Congratulations to Katie Arrington, recently defeated Republican candidate for the South Carolina District 1 race for the U.S. Congress, defeated in favor of Joe Cunningham.
I see where she has adopted the tactics of her apparent hero, Donald Trump – blame everyone for her problems but take credit for anything good.
Go ahead, Katie, blame Mark Sanford for your loss. That’s the Trumpian way. No need to accept responsibility for your own actions or inaction.
Perhaps you can still obtain a government stepping-stone position with Lindsey Graham in some manner. Since the death of John McCain, Graham has been willing to do Trump’s bidding at all costs, so there might be hope for you as well.
SC needs to put our coastal economy first
Recently, the National Oceanic and Atmospheric Administration held a listening session in Charleston on the heels of two major hurricanes, both intensified by warmer than normal ocean water. Instead of discussing how to defend our oceans from serious threats such as climate change, NOAA touted plans to expand offshore oil and gas drilling. Exactly what South Carolinians oppose.
Caring for the Earth means putting the health of our oceans on top of our political agenda. To protect our coastal communities as well as our vulnerable inland communities, we must stop coastal drilling and seismic testing and address climate change.
Many of South Carolina’s elected leaders understand that our state depends on a clean coastal economy. I offer thanks to Gov. Henry McMaster, Sen. Tim Scott, Rep. Mark Sanford, Rep. Tom Rice and Rep. Jim Clyburn for opposing offshore drilling and hope they continue to prioritize our coastal communities.
As a faith leader, it is my duty to call on all of us to prioritize and care for God’s creation. I urge NOAA to listen to our citizens and oppose activities such as offshore oil and gas drilling. Let’s ensure we are protecting God’s Earth and all of God’s people.
Rev. Michael McClain
Reader hopes for day when equality is a practice for all USC bodies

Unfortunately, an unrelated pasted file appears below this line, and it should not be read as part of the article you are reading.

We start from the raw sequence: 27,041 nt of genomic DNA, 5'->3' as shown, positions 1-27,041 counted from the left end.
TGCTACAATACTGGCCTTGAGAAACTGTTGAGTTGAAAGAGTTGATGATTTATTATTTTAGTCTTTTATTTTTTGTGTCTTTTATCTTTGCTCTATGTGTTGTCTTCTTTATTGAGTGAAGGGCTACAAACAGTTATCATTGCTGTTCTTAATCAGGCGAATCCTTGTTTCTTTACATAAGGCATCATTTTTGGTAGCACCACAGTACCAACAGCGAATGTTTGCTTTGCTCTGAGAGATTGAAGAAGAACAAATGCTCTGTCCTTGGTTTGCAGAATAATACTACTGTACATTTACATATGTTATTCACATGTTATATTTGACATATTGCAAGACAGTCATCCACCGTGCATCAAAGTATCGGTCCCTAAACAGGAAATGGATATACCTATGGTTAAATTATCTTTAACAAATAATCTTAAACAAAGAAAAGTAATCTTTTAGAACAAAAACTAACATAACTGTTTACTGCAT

A Nov. 8, 2018, article in The State, “USC Takes First Step in Finding New President,” reports that of the 13 people selected for the Presidential Search Committee, 11are men and two women. That this imbalance is unremarkable is troubling. If the committee constituted 11 women and two men, I doubt it would be considered a legitimate delegation. More than half of USC students are female, taxpayers are female as well as male, USC alums and supporters include more than two females out of 13 people. If the disproportionate representation of men on the committee overlaps with a preference for white people, then the inequalities are exacerbated.
A retort could be that the search committee is a neutral selection of USC trustees. Important to recall, then, is that the misrepresentation in this important committee echoes patterns of male dominance in the Legislature which then selects state college and university trustees. The two-step process of inequality (one: undemocratic Legislature; two: undemocratic trustee boards) is not a neutral progression to step three: an undemocratic search committee. The inequality repeats in each step.
I look forward to a South Carolina when unbalanced public bodies are questioned every step of the way.
The State publishes a cross section of the letters we receive from South Carolinians in order to provide a forum for our community and also to allow our community to get a good look at itself, for good or bad. The letters represent the views of the letter writers, not necessarily of The State.